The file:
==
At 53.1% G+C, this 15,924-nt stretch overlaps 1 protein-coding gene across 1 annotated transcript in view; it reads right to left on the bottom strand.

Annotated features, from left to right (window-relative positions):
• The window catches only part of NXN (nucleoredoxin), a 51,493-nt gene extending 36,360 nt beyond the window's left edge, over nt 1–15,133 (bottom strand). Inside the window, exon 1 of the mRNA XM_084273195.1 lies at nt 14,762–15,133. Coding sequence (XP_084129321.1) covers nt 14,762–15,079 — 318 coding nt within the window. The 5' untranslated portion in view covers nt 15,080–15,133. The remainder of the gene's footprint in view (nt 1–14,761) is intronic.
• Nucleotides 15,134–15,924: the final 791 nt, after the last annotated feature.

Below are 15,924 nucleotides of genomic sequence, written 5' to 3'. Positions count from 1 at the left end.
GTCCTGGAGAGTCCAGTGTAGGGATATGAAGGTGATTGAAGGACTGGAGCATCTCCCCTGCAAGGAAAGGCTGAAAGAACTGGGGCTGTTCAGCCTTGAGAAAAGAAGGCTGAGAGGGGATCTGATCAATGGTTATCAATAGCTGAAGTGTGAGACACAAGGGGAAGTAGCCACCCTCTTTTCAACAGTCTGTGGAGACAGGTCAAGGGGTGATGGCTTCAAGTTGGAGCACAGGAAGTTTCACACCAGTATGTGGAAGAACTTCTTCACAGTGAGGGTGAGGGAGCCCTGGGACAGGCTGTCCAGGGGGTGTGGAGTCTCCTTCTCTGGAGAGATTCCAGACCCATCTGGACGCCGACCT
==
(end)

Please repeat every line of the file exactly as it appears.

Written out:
At 53.1% G+C, this 15,924-nt stretch overlaps 1 protein-coding gene across 1 annotated transcript in view; it reads right to left on the bottom strand.

Annotated features, from left to right (window-relative positions):
• The window catches only part of NXN (nucleoredoxin), a 51,493-nt gene extending 36,360 nt beyond the window's left edge, over nt 1–15,133 (bottom strand). Inside the window, exon 1 of the mRNA XM_084273195.1 lies at nt 14,762–15,133. Coding sequence (XP_084129321.1) covers nt 14,762–15,079 — 318 coding nt within the window. The 5' untranslated portion in view covers nt 15,080–15,133. The remainder of the gene's footprint in view (nt 1–14,761) is intronic.
• Nucleotides 15,134–15,924: the final 791 nt, after the last annotated feature.

Below are 15,924 nucleotides of genomic sequence, written 5' to 3'. Positions count from 1 at the left end.
GTCCTGGAGAGTCCAGTGTAGGGATATGAAGGTGATTGAAGGACTGGAGCATCTCCCCTGCAAGGAAAGGCTGAAAGAACTGGGGCTGTTCAGCCTTGAGAAAAGAAGGCTGAGAGGGGATCTGATCAATGGTTATCAATAGCTGAAGTGTGAGACACAAGGGGAAGTAGCCACCCTCTTTTCAACAGTCTGTGGAGACAGGTCAAGGGGTGATGGCTTCAAGTTGGAGCACAGGAAGTTTCACACCAGTATGTGGAAGAACTTCTTCACAGTGAGGGTGAGGGAGCCCTGGGACAGGCTGTCCAGGGGGTGTGGAGTCTCCTTCTCTGGAGAGATTCCAGACCCATCTGGACGCCGACCT